Growing Giant Fleeceflower

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20150710B1The giant fleeceflower (Persicaria polymorpha) is a massive perennial fairly new to the market. It forms a clump so dense that no weed can penetrate it, so it really holds its own in the garden. Its very thick stems are hollow and bamboolike, but its large oval leaves look nothing like the narrow lance-shaped leaves of most bamboos and the two plants are not related. The giant fleece flower blooms all summer, for about 3 months starting in May or June depending on your climate, with large panicles of feathery creamy white flowers. From a distance it looks like a goat’s beard (Aruncus dioicus), but its foliage is very different. By September, blooming will be in decline and the flowers will have taken on a pinkish hue. There is no winter interest and it’s best to cut it back to the ground in late fall.

The flowers of the giant fleeceflower are scented, but their perfume is certainly not flowery. Some people like the smell, others hate it! Fortunately you have to be really close to notice it.

20150710CGiant fleeceflower readily reaches 4 feet high by 4 feet in diameter (1.2 m x 1.2 m) in its first year and can eventually reach 8 feet (2.5 m) under good conditions, so it is truly a huge perennial. It tolerates pretty much any kind of soil, but does best rich, fairly moist soil. Well-established plants are fully drought resistant. Flowering is more abundant in sun or partial shade, but it will grow well and flower modestly in the shade. It adapts to most climates, from hardiness zones 3 to 9.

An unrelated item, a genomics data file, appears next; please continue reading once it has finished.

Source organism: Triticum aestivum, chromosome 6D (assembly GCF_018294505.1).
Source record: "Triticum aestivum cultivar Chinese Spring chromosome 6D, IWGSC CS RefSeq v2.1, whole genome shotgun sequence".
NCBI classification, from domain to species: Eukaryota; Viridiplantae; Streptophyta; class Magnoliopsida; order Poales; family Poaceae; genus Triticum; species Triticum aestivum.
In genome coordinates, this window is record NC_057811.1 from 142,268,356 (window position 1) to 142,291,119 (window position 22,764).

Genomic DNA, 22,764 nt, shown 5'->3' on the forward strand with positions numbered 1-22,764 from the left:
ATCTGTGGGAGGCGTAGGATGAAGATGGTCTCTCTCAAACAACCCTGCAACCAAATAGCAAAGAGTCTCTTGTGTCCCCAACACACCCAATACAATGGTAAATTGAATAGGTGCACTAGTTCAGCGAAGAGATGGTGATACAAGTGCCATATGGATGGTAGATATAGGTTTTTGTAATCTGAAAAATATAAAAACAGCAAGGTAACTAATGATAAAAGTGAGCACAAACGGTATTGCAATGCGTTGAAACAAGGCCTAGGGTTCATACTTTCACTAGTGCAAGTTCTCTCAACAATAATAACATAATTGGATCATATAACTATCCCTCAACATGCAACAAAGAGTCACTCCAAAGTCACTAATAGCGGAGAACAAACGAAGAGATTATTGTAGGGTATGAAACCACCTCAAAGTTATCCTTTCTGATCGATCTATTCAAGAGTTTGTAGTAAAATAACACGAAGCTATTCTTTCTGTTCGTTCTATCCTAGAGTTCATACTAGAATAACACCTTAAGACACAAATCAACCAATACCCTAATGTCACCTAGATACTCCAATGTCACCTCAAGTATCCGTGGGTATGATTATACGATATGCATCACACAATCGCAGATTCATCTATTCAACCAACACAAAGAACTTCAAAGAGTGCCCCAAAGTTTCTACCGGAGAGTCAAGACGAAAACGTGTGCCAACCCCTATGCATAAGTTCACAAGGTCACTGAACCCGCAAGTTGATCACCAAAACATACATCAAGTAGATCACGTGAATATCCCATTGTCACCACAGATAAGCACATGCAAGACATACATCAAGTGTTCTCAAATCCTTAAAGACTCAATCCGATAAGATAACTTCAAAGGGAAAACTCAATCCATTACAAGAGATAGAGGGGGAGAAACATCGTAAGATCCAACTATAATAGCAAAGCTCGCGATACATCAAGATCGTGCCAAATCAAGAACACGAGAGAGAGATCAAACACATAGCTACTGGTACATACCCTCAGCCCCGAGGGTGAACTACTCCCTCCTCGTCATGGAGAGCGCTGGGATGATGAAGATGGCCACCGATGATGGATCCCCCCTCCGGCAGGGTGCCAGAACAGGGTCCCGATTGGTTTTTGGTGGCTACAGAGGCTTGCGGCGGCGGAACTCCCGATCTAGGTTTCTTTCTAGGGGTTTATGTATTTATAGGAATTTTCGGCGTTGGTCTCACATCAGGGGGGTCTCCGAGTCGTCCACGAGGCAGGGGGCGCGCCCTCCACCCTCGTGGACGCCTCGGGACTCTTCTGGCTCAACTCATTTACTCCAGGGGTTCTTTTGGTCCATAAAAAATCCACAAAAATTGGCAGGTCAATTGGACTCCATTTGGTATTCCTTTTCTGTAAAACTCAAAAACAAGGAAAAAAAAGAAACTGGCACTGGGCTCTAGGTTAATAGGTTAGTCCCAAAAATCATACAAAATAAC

Unlike other knotweeds (genera PersicariaPolygonum and Fallopia), many of which are highly invasive, giant fleeceflower is not rhizomatous but grows in dense clumps. After several years of culture, however, it may produce an offset or two. Dig them up while they are still young to stop any unwanted expansion. You can use these offsets for propagation purposes, but it is also possible to multiply this plant by cuttings or by division. There appears to be no seed formation on cultivated plants, so no threat it can spread by seed.

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Spring bulbs flourish at the base of giant fleeceflower.

Finally, an additional tip: plant lots of spring bulbs at the base of your giant fleeceflower. It’s slow to come up in the spring, so the bulb will have time to flower and begin to turn yellow before big guy’s leaves hide them from view. So you will have lots of flowers in spring and blooms all summer until fall: truly a winning combination!

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4 thoughts on “Growing Giant Fleeceflower

  1. Margaret Evans

    I have 3 of this plant that will go into very large containers due to the fact that I don’t believe they will survive among the roots of a silver maple. There will be enough sun, contrary to what one might think. I plan to wrap the containers for overwintering (I live in Zone 5b). Do you think I’m missing something here?

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